TABLE 6 Monofunctional Polyfunctional Polymerizable COL- Monomer Monomer Oligomer OR- wt wt wt INK ANT Type % Type % Type % COMP-1 TIO2 SR9003 25 CN151 45 COMP-2 TIO2 SR9003 40 CN151 30 COMP-3 TIO2 SR9003 55 CN151 15 COMP-4 PB7 EOEOEA 20 SR9003 30 CN151 20 COMP-5 PB7 EOEOEA 20 SR9003 30 CN976 20 COMP-6 PB7 EOEOEA 20 SR9003 30 CN9001 20 COMP-7 TIO2 EOEOEA 20 SR9003 30 CN9001 20 COMP-8 TIO2 EOEOEA 20 SR9003 30 CN151 20 COMP-9 TIO2 EOEOEA 20 SR9003 30 CN976 20 COMP-10 TIO2 EOEOEA 25 SR9003 40 CN151 5 COMP-11 TIO2 EOEOEA 26 SR9003 40 COMP-12 TIO2 EOEOEA 30 SR9003 35 CN151 5 COMP-13 TIO2 EOEOEA 30 SR9003 40 COMP-14 TIO2 EOEOEA 30 SR834 30 CN151 5 COMP-15 TIO2 EOEOEA 30 AHPMA 30 CN151 5 COMP-16 TIO2 EOEOEA 30 SR834 30 COMP-17 TIO2 EOEOEA 30 AHPMA 30 COMP-18 TIO2 EOEOEMA 5 SR9003 25 CN151 40 COMP-19 TIO2 EOEOEMA 5 SR9003 40 CN151 25 COMP-20 TIO2 EOEOEMA 5 SR9003 55 CN151 10 COMP-21 TIO2 EOEOEMA 10 SR9003 20 CN151 40 COMP-22 TIO2 EOEOEMA 10 SR9003 35 CN151 25 COMP-23 TIO2 EOEOEMA 10 SR9003 55 CN151 5 COMP-24 TIO2 EOEOEMA 15 SR9003 10 CN151 45 COMP-25 TIO2 EOEOEMA 15 SR9003 30 CN151 25 COMP-26 TIO2 EOEOEMA 15 SR9003 50 CN151 5 COMP-27 TIO2 EOEOEMA 20 EBDA 30 CN151 20 COMP-28 TIO2 EOEOEMA 20 E4858 30 CN151 20 COMP-29 TIO2 EOEOEMA 20 FST 510 30 CN151 20 COMP-30 TIO2 EOEOEMA 20 THICTA 30 CN151 20 COMP-31 TIO2 EOEOEMA 20 SR9003 5 CN151 45 COMP-32 TIO2 EOEOEMA 20 SR9003 45 CN151 5 COMP-33 TIO2 EOEOEMA 25 SR9003 40 CN151 5 COMP-34 TIO2 EOEOEMA 25 SR9003 45 COMP-35 TIO2 EOEOEMA 30 TMPTA 35 CN151 5 COMP-36 TIO2 EOEOEMA 30 PETA 35 CN151 5 COMP-37 TIO2 EOEOEMA 30 SR259 35 CN151 5 COMP-38 TIO2 EOEOEMA 30 NPGDA 20 CN151 20 COMP-39 TIO2 EOEOEMA 30 HDEODA 20 CN151 20 COMP-40 TIO2 IBOA 20 SR9003 30 CN151 20 COMP-41 TIO2 IBOA 25 SR9003 40 CN151 5 COMP-42 TIO2 IBOA 30 SR9003 35 CN151 5 COMP-43 TIO2 IBOA 30 SR9003 40 COMP-44 TIO2 IBOMA 20 SR9003 30 CN151 20 COMP-45 TIO2 IBOMA 25 SR9003 40 CN151 5 COMP-46 TIO2 PEA 20 SR9003 30 CN151 20 COMP-47 TIO2 PEA 25 SR9003 40 CN151 5 COMP-48 TIO2 PEA 30 SR9003 35 CN151 5 COMP-49 TIO2 PEA 30 SR9003 40 COMP-50 TIO2 PEMA 20 SR9003 30 CN151 20 COMP-51 TIO2 PEMA 25 SR9003 40 CN151 5 COMP-52 TIO2 SR348C 19 SR9003 30 CN151 20 COMP-53 TIO2 SR411 19 SR9003 30 CN151 20 COMP-54 TIO2 SR480 19 SR9003 30 CN151 20 COMP-55 TIO2 SR540 19 SR9003 30 CN151 20 COMP-56 TIO2 THFA 20 SR9003 30 CN151 20 COMP-57 TIO2 THFA 25 SR9003 40 CN151 5 COMP-58 TIO2 THFA 30 SR9003 35 CN151 5 COMP-59 TIO2 THFA 30 SR9003 40 COMP-60 TIO2 THFMA 20 SR9003 25 CN151 25 COMP-61 TIO2 THFMA 25 SR9003 25 CN151 20 COMP-62 TIO2 THFMA 30 SR9003 20 CN151 20 COMP-63 TIO2 AAEMA 30 SR9003 35 CN151 5 COMP-64 TIO2 MAES 30 SR9003 40 COMP-65 TIO2 MAES 30 SR9003 35 CN151 5 COMP-66 TIO2 DHPMA 30 SR9003 35 CN151 5 COMP-67 TIO2 DHPMA 30 SR9003 40 COMP-68 TIO2 HBMA 30 SR9003 35 CN151 5 COMP-69 TIO2 DMA 30 SR9003 35 CN151 5 INV-1 EOEOEMA 42 SR9003 50 CN151 8 INV-2 TIO2 EOEOEMA 30 SR9003 20 CN151 20 INV-3 TIO2 EOEOEMA 30 SR9003 35 CN151 5 INV-4 TIO2 EOEOEMA 30 DPGDA 35 CN151 5 INV-5 TIO2 EOEOEMA 30 SR9003 40 INV-6 PB7 EOEOEMA 20 SR9003 30 CN151 20 INV-7 TIO2 EOEOEMA 26 SR9003 40 INV-8 TIO2 EOEOEMA 20 SR9003 30 CN9001 20 INV-9 TIO2 EOEOEMA 20 SR9003 30 CN151 20 INV-10 TIO2 EOEOEMA 20 SR9003 30 CN976 20 INV-11 TIO2 EOEOEMA 25 SR9003 5 CN151 40 INV-12 TIO2 EOEOEMA 25 SR9003 25 CN151 20 INV-13 TIO2 EOEOEMA 30 SR9003 5 CN151 35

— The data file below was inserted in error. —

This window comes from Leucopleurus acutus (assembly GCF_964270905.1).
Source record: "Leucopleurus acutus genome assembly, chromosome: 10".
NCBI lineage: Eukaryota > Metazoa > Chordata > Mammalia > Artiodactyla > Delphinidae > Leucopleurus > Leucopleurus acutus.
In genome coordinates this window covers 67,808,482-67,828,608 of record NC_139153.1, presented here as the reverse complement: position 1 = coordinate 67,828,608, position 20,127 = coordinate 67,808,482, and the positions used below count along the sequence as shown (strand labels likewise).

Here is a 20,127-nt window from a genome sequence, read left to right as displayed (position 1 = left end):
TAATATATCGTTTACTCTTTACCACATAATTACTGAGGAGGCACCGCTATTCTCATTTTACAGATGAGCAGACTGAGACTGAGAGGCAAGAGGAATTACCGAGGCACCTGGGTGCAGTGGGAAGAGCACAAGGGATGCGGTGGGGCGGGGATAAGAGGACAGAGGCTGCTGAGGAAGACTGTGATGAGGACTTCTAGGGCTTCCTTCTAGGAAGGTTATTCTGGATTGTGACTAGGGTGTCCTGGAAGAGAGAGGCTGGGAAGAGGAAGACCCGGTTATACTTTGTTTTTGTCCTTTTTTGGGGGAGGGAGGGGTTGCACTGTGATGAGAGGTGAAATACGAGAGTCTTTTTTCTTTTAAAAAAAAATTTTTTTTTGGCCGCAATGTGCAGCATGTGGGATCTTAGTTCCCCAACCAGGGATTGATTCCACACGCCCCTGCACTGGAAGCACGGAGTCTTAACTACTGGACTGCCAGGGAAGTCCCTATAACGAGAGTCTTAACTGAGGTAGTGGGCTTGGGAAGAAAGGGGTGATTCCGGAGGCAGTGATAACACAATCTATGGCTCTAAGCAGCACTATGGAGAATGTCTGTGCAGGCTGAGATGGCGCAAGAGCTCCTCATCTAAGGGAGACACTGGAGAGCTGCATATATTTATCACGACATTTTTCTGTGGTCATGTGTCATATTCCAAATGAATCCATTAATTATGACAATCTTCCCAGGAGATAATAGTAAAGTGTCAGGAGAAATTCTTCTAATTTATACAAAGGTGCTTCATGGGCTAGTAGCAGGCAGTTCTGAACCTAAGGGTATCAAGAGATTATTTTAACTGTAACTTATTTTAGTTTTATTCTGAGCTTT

Evaluation and Results

Glass substrates were cleaned using isopropanol. The comparative UV curable inkjet inks COMP-1 to COMP-69 and the inventive UV curable inkjet inks INV-1 to INV-13 were coated on a glass substrate using a bar coater and a 20 μm wired bar. The samples were cured using a Fusion DRSE-120 conveyer, equipped with a Fusion VPS/I600 lamp (D-bulb), which transported the samples under the UV-lamp on a conveyer belt at a speed of 10 min/min. The adhesion on glass of each coated sample was tested. The results are shown in Table 7.

TABLE 7 Monofunctional Monomer Ethoxylated Polyfunctional methacrylate Monomer Polymerizable of Formula Propoxylated Oligomer Adhesion Ink (I)? wt % acrylate? wt % wt % Ratio on glass COMP-1 Yes 25 45 n.a. 5 COMP-2 Yes 40 30 n.a. 5 COMP-3 Yes 55 15 n.a. 5 COMP-4 No 20 Yes 30 20 1.50 5 COMP-5 No 20 Yes 30 20 1.50 5 COMP-6 No 20 Yes 30 20 1.50 5 COMP-7 No 20 Yes 30 20 1.50 5 COMP-8 No 20 Yes 30 20 1.50 5 COMP-9 No 20 Yes 30 20 1.50 5 COMP-10 No 25 Yes 40 5 1.60 5 COMP-11 No 26 Yes 40 1.54 5 COMP-12 No 30 Yes 35 5 1.17 5 COMP-13 No 30 Yes 40 1.33 5 COMP-14 No 30 No 30 5 1.00 5 COMP-15 No 30 No 30 5 1.00 5 COMP-16 No 30 No 30 1.00 5 COMP-17 No 30 No 30 1.00 5 COMP-18 Yes 5 Yes 25 40 5.00 5 COMP-19 Yes 5 Yes 40 25 8.00 5 COMP-20 Yes 5 Yes 55 10 11.00 5 COMP-21 Yes 10 Yes 20 40 2.00 5 COMP-22 Yes 10 Yes 35 25 3.50 5 COMP-23 Yes 10 Yes 55 5 5.50 5 COMP-24 Yes 15 Yes 10 45 0.67 5 COMP-25 Yes 15 Yes 30 25 2.00 5 COMP-26 Yes 15 Yes 50 5 3.33 5 COMP-27 Yes 20 No 30 20 1.50 5 COMP-28 Yes 20 No 30 20 1.50 5 COMP-29 Yes 20 No 30 20 1.50 5 COMP-30 Yes 20 No 30 20 1.50 5 COMP-31 Yes 20 Yes 5 45 0.25 5 COMP-32 Yes 20 Yes 45 5 2.25 5 COMP-33 Yes 25 Yes 40 5 1.60 4 COMP-34 Yes 25 Yes 45 1.80 5 COMP-35 Yes 30 No 35 5 1.17 5 COMP-36 Yes 30 No 35 5 1.17 5 COMP-37 Yes 30 No 35 5 1.17 4 COMP-38 Yes 30 No 20 20 0.67 5 COMP-39 Yes 30 No 20 20 0.67 4 COMP-40 No 20 Yes 30 20 1.50 5 COMP-41 No 25 Yes 40 5 1.60 5 COMP-42 No 30 Yes 35 5 1.17 5 COMP-43 No 30 Yes 40 1.33 5 COMP-44 No 20 Yes 30 20 1.50 5 COMP-45 No 25 Yes 40 5 1.60 4 COMP-46 No 20 Yes 30 20 1.50 5 COMP-47 No 25 Yes 40 5 1.60 5 COMP-48 No 30 Yes 35 5 1.17 5 COMP-49 No 30 Yes 40 1.33 5 COMP-50 No 20 Yes 30 20 1.50 5 COMP-51 No 25 Yes 40 5 1.60 4 COMP-52 No 19 Yes 30 20 1.58 5 COMP-53 No 19 Yes 30 20 1.58 5 COMP-54 No 19 Yes 30 20 1.58 5 COMP-55 No 19 Yes 30 20 1.58 5 COMP-56 No 20 Yes 30 20 1.50 5 COMP-57 No 25 Yes 40 5 1.60 4 COMP-58 No 30 Yes 35 5 1.17 5 COMP-59 No 30 Yes 40 1.33 5 COMP-60 No 20 Yes 25 25 1.25 5 COMP-61 No 25 Yes 25 20 1.00 5 COMP-62 No 30 Yes 20 20 0.67 5 COMP-63 No 30 Yes 35 5 1.17 5 COMP-64 No 30 Yes 40 1.33 5 COMP-65 No 30 Yes 35 5 1.17 5 COMP-66 No 30 Yes 35 5 1.17 5 COMP-67 No 30 Yes 40 1.33 5 COMP-68 No 30 Yes 35 5 1.17 5 COMP-69 No 30 Yes 35 5 1.17 5 INV-1 Yes 42 Yes 50 8 1.19 0 INV-2 Yes 30 Yes 20 20 0.67 0 INV-3 Yes 30 Yes 35 5 1.17 1 INV-4 Yes 30 Yes 35 5 1.17 1 INV-5 Yes 30 Yes 40 1.33 0 INV-6 Yes 20 Yes 30 20 1.50 1 INV-7 Yes 26 Yes 40 1.54 2 INV-8 Yes 20 Yes 30 20 1.50 0 INV-9 Yes 20 Yes 30 20 1.50 3 INV-10 Yes 20 Yes 30 20 1.50 1 INV-11 Yes 25 Yes 5 40 0.20 3 INV-12 Yes 25 Yes 25 20 1.00 0 INV-13 Yes 30 Yes 5 35 0.17 0